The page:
identifying a least cost configuration for the set of transportation orders distributed across trailers of the set of vehicle combinations.
23. The machine readable medium of claim 21, having a further set of instructions stored therein which when executed cause a machine to perform a set of operations further comprising:
displaying the set of transportation orders organized by vehicle and trailer.
24. The machine readable medium of claim 21, having a further set of instructions stored therein which when executed cause a machine to perform a set of operations further comprising:
optimizing the configuration for vehicle combination routing and scheduling.
25. An apparatus comprising:
means for receiving a set of transportation orders;
means for iterating through permutations of the transportation orders distributed across trailers of a set of vehicles; and
means for identifying configurations that meet a set of predetermined criteria related to the trailers and the set of transportation orders.
26. The apparatus of claim 25, further comprising:
means for generating a configuration of the set of transportation orders distributed across trailers.
27. The apparatus of claim 25, further comprising:
means for displaying the set of transportation orders organized by vehicle and trailer.
28. The apparatus of claim 25, further comprising:
means optimizing a placement of the set of transportation orders across trailers of a vehicle combination during each iteration.
Description
BACKGROUND

1. Field of the Invention

The invention relates to logistics and supply chain management. Specifically, the invention relates to scheduling loads for vehicles with trailers to fulfill the demand of target locations and optimize the cost effectiveness with which the vehicles and trailers are utilized.

2. Background

Logistics often involves the transportation of goods and services from a source location to a destination location. The transportation services for this movement of goods and services may be provided by transportation services providers (e.g., DHL or UPS), a manufacturer, retailer, distributor or similar entity. The transportation of goods and services is often employed in the process of supply chain management.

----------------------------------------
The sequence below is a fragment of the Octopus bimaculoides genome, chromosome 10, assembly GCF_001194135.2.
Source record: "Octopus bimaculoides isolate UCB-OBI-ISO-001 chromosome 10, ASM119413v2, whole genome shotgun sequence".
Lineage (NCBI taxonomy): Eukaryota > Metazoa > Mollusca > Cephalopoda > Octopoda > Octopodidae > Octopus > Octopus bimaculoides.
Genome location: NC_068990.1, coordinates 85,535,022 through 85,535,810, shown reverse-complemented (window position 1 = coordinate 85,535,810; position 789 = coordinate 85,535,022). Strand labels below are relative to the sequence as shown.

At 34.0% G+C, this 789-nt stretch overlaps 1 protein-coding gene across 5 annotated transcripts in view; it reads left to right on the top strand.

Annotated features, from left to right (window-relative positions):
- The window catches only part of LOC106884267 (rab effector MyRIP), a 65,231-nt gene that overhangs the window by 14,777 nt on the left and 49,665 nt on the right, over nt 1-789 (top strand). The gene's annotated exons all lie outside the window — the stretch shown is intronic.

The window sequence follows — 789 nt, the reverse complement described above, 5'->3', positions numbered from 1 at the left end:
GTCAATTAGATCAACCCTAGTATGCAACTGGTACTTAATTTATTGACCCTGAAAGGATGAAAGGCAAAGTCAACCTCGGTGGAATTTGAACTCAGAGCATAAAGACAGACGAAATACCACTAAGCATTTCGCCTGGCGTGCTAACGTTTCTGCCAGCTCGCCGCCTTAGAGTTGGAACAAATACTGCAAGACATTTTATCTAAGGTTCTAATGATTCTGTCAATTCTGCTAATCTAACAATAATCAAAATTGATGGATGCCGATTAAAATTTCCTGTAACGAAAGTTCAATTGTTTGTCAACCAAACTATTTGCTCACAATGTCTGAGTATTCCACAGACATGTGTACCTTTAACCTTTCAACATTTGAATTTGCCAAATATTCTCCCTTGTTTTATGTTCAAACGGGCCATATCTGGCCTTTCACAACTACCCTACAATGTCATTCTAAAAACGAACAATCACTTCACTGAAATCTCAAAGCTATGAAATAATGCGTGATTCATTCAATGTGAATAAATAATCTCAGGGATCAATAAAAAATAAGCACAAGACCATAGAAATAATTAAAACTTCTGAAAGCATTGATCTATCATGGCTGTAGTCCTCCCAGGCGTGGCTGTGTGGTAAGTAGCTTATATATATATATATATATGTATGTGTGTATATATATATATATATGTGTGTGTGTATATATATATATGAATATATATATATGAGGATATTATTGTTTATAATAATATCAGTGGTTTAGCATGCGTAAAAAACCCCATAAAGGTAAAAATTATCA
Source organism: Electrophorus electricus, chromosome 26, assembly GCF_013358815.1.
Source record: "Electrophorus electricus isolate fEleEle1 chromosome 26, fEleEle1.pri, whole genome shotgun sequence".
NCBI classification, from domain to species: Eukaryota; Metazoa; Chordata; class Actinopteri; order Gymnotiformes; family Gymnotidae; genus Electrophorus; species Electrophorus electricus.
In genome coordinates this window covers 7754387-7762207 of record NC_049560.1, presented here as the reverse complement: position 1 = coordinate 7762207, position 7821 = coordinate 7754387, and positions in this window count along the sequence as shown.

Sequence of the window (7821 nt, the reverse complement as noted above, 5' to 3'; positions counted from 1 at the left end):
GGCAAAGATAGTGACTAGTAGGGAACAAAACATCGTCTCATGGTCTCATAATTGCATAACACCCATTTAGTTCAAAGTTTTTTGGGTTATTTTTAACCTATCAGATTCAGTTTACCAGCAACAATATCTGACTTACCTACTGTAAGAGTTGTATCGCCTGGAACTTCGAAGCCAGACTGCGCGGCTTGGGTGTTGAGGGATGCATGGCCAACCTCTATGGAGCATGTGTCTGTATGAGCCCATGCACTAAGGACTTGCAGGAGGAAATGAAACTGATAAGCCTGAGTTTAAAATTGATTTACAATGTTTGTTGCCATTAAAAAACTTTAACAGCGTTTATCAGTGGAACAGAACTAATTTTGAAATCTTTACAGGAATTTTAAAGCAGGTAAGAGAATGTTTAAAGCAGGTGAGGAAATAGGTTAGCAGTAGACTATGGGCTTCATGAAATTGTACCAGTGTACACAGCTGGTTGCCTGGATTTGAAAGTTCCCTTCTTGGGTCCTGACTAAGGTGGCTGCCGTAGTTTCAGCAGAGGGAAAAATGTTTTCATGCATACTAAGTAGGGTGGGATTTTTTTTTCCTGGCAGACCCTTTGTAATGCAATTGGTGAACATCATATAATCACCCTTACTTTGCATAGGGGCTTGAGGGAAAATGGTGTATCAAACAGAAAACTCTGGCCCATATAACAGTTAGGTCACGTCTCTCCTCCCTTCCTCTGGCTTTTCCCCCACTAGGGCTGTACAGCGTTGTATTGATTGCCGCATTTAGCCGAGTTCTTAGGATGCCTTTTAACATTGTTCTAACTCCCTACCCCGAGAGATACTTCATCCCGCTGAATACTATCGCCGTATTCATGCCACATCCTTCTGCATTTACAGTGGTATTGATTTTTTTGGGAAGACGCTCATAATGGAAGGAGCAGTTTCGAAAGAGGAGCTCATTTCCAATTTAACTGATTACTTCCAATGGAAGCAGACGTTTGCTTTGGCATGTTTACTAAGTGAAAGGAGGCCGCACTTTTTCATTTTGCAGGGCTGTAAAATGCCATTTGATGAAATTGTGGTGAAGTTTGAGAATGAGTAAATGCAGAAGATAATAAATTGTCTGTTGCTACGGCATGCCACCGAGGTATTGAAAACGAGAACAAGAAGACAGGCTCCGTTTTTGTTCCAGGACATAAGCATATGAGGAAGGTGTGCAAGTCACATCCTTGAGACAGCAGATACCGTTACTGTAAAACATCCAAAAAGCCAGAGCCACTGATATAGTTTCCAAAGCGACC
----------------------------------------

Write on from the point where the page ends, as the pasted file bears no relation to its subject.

A supply chain is a network of retailers, distributors, transportation service providers, warehouses, and suppliers that take part in the production, delivery and sale of a product or service. Supply chain management is the process of coordinating the movement of the product or service, information related to the product or service and money among the constituent parts of a supply chain. Supply chain management also integrates and manages key processes along the supply chain. Supply chain management strategies often involve the use of software to project and fulfill demand and improve production levels.

Logistics is a subset of the activities involved in supply chain management. Logistics includes the planning, implementation and control of the movement and storage of goods, services or related information. Logistics aims to create an effective and efficient flow and storage of goods, services and related information from a source to the target location where the product or source is to be shipped to meet the demands of customers.

The movement of goods and services through a supply chain often involves the shipment of the goods and services between the source location at which the product is produced or stored and the target location where the product is to be shipped such as the wholesaler, vendor or retailer. The shipment of products involves a vehicle such as a truck, ship, train or airplane and involves the planning of the arrangement of the products to be shipped in the vehicle.

The shipment of goods may involve complex constraints. Supply chain management systems are limited in their ability to simulate the loading of a vehicle while ensuring adherence to a complex set of constraints. For example, supply chain management systems are unable to maximize the use of vehicles, especially vehicles with trailers.

SUMMARY

Embodiments of the invention include a system for scheduling goods for a set of vehicle combinations for shipment. The scheduling system may include a transportation scheduling module. The transportation scheduling module may be used to determine a vehicle combination or set of vehicle combinations by which a product may be scheduled to be transported. The vehicle combination may include a vehicle or set of vehicles and a trailer or set of trailers in which the product may be placed. This scheduling may include evaluating a set of constraints on the shipment, vehicle and trailer, as well as on the vehicle combination. The constraints may include a complex logical statment and may be based on the requirements of the scheduling, location, routing, products, compartment, vehicle, trailer, and vehicle combination.

BRIEF DESCRIPTION OF THE DRAWINGS